California approves bill to extend provisional permits, curtail illicit cannabis firms

The California Legislature on Thursday gave the final go-ahead to a budget trailer bill that will, among other things, extend the lifespan of provisional business licenses for cannabis companies until 2022.

The measure, Assembly Bill 97, was approved easily by the assembly on a 57-11 vote after it passed the Senate on Monday. The bill now heads to Gov. Gavin Newsom, who is expected to sign it.

Provisional licenses were created by the Legislature last year as a stopgap measure for marijuana businesses that encountered lengthy lag times in the awarding of full annual business permits. Every legal operator must eventually obtain a full annual permit.

Creation of the provisional licenses didn’t completely solve the problem, however, and the cannabis industry sounded the alarm earlier this year as temporary licenses began expiring and threatened to put much of the legal supply chain on hold.

Lindsay Robinson, executive director of the California Cannabis Industry Association (CCIA), hailed the passage of AB 97 as “critical” for marijuana companies trying to remain compliant with state law.

“Thousands of cannabis operators saw their temporary licenses fall into expiration due to extensive processing of annual licenses by state agencies,” Robinson wrote in an email to Marijuana Business Daily.

“CCIA encourages the Newsom administration to prioritize increased collaboration with the cannabis industry, the Legislature and the regulatory agencies in order to create a comprehensive plan that will streamline business operations, prioritize public safety and health and minimize the growing illicit market.”

The bill also includes a new $30,000-a-day administrative fine against unlicensed cannabis businesses, a move hailed by the Los Angeles-based United Cannabis Business Association, which represents licensed shops in L.A.

The fine can be levied by any of the three state licensing agencies – the Bureau of Cannabis Control, Department of Food and Agriculture and Department of Public Health.

“California understands the dangers (of the illicit market) by equipping the licensing authorities with better enforcement tools,” UCBA Executive Director Ruben Honig said in a statement.

Los Angeles has already authorized a separate $20,000-a-day fine under Proposition M, which was approved by voters in 2017 and is being used by the city attorney in a civil suit against one unlicensed shop.

John Schroyer can be reached at [email protected]

2 comments on “California approves bill to extend provisional permits, curtail illicit cannabis firms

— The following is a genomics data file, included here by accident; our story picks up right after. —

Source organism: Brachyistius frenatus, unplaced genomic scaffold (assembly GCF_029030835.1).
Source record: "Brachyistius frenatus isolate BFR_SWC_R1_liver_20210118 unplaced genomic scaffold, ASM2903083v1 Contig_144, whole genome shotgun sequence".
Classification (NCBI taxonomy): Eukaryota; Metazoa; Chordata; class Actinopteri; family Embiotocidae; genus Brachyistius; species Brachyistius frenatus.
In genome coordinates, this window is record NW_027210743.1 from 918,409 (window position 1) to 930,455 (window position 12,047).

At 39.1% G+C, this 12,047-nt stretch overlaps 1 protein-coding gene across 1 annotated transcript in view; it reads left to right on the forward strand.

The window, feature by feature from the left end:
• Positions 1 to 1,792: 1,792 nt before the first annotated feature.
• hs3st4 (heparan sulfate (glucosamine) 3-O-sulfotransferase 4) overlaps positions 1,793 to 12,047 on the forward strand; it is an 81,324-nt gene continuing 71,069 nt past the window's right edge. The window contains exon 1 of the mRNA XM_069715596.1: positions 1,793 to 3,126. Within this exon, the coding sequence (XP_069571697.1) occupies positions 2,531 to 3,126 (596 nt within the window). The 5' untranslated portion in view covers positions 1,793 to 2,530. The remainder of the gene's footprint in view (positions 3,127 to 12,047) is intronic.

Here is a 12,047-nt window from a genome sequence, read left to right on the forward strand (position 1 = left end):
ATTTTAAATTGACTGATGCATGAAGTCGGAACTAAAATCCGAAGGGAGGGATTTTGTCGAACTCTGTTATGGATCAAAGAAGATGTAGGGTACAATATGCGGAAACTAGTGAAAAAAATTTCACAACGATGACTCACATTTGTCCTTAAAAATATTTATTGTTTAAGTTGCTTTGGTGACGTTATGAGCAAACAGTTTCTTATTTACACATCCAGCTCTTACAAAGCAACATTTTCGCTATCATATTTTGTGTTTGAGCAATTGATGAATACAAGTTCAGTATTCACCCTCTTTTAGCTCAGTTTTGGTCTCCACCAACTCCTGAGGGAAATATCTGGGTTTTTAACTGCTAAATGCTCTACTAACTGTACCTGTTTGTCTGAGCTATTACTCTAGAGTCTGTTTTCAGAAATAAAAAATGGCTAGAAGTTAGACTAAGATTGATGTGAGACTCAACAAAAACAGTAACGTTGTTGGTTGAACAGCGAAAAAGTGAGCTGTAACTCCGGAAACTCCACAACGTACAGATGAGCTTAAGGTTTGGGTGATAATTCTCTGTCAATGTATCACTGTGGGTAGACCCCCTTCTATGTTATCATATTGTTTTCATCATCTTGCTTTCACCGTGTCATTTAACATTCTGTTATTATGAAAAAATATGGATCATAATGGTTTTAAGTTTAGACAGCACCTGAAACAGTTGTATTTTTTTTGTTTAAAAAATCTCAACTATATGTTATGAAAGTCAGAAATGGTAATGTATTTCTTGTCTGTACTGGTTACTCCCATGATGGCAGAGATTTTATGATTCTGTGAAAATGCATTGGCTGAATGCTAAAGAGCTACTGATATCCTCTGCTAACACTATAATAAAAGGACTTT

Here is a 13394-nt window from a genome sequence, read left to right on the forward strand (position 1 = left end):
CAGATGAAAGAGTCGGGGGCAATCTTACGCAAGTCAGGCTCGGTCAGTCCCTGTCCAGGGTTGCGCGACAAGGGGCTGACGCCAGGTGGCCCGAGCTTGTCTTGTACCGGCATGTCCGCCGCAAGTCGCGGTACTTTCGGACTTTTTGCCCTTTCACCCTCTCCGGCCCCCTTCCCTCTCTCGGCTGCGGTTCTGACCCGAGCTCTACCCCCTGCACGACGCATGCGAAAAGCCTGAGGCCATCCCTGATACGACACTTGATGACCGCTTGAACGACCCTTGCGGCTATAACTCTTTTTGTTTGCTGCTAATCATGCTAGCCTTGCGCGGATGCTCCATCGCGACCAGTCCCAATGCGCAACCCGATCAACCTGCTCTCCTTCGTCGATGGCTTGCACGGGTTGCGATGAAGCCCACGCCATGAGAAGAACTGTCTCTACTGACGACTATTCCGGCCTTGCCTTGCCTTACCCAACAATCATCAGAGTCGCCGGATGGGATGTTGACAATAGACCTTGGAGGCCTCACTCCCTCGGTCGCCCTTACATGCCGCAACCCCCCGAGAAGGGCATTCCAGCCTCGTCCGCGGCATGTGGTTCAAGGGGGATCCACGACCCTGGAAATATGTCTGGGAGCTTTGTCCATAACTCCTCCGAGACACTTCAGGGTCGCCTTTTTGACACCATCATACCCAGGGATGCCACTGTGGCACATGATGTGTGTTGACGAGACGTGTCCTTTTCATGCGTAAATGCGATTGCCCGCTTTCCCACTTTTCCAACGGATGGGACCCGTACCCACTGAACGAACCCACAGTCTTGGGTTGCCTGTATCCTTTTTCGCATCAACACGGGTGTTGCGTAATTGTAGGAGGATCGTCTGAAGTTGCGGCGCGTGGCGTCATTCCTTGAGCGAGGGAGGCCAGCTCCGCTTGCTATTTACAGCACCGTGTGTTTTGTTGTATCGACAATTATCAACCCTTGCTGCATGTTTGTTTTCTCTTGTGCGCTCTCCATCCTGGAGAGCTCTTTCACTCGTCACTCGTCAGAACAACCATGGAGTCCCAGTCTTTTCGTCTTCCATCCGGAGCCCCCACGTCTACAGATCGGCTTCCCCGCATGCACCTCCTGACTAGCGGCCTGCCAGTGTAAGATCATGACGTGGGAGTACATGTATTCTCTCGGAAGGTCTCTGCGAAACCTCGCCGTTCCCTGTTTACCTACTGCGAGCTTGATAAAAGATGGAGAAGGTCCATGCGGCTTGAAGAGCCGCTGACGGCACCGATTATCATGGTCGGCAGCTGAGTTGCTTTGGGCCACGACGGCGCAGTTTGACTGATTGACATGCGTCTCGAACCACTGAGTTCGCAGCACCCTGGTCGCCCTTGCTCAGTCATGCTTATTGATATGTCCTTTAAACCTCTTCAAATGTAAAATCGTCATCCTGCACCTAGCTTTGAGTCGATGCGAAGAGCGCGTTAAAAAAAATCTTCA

1. Pat on

    “CCIA encourages the Newsom administration to prioritize increased collaboration with the cannabis industry, the Legislature and the regulatory agencies in order to create a comprehensive plan that will streamline business operations, prioritize public safety and health and minimize the growing illicit market.”

    Hey Robinson…, The cannabis industry ( oligarch’s ), the legislature and regulatory agencies HAVE been collaborating VERY. VERY closely to creating a comprehensive plan ( that was in the works long before the law became law ). However, their ONLY real significant priority was to stifle the competition; or as you say: “Minimize the growing illicit market.” Public safety and health were never in the mix. They were originally. Those criteria were perverted and/or pushed aside all together. Purposefully. Didn’t suit a couple of your special interest partners goals… Forget about the public’s needs.

    Robinson, good try. But a dollar short and a day late. You “seem” to forget the population that you’re dealing with. They’re 10 steps ahead of you. People that think like you ( like the aforementioned entities that you’ve described that require “increased collaboration” ) have lost this. You must have known it. It’s so obvious to anyone who’s been in the business. But, you keep pretending that you’re clueless.

    What’s the justification of a $30k/day fine?!? Where else do you see that! I mean really. Not even the Central Bankers that committed among the most heinous crimes against our society are personally compelled to pay out this kind of money. You’re out of your f’n minds. It’s because you people are running out of ways to stop the current licensee’s and the general public from pulling up the curtain ( for those that are still falling for this incredible b.s. ) to see what this whole thing is really all about. That you’ve been taking them on a ride. Meaning, it’s got nothing really to do what it professes on paper.

    “California understands the dangers (of the illicit market) by equipping the licensing authorities with better enforcement tools, UCBA Executive Director Ruben Honig.”

    Really, Honig? Because you say so? You speak for ALL of Ca.? With what evidence? And with what kind of a background? Oh yeah. A B.A. in Economics. As it relates the dangers of the illicit market ( Forget about the folly and the ridiculous nature and the REAL and unspoken dangers that this “law” is effecting on the general public in Ca. )?? Or is it, the “dangers” of the “illicit” market taking market share away from guys like you. Now, that’s something an “economist” understands. Who are you a lackey for?

    Reply
  2. Mike Johnson on

    So the state is extending until 2022 the ability of semi-permitted mega-farms to avoid track-n-trace and push their product onto the Original Market (black market)?! Look- we all know that almost all of the “permitted” cannabis is going out of state. And here comes the corrupt and heavy hand of Greasy Gavin and his corporate buddies…$30,000 a day fines to enforce their corporate takeover. It’s disgusting what they will do to force the people to pay double to triple prices at the permitted shops. But..it’s all about being “safe” and “free” right? BS!!!

    Reply

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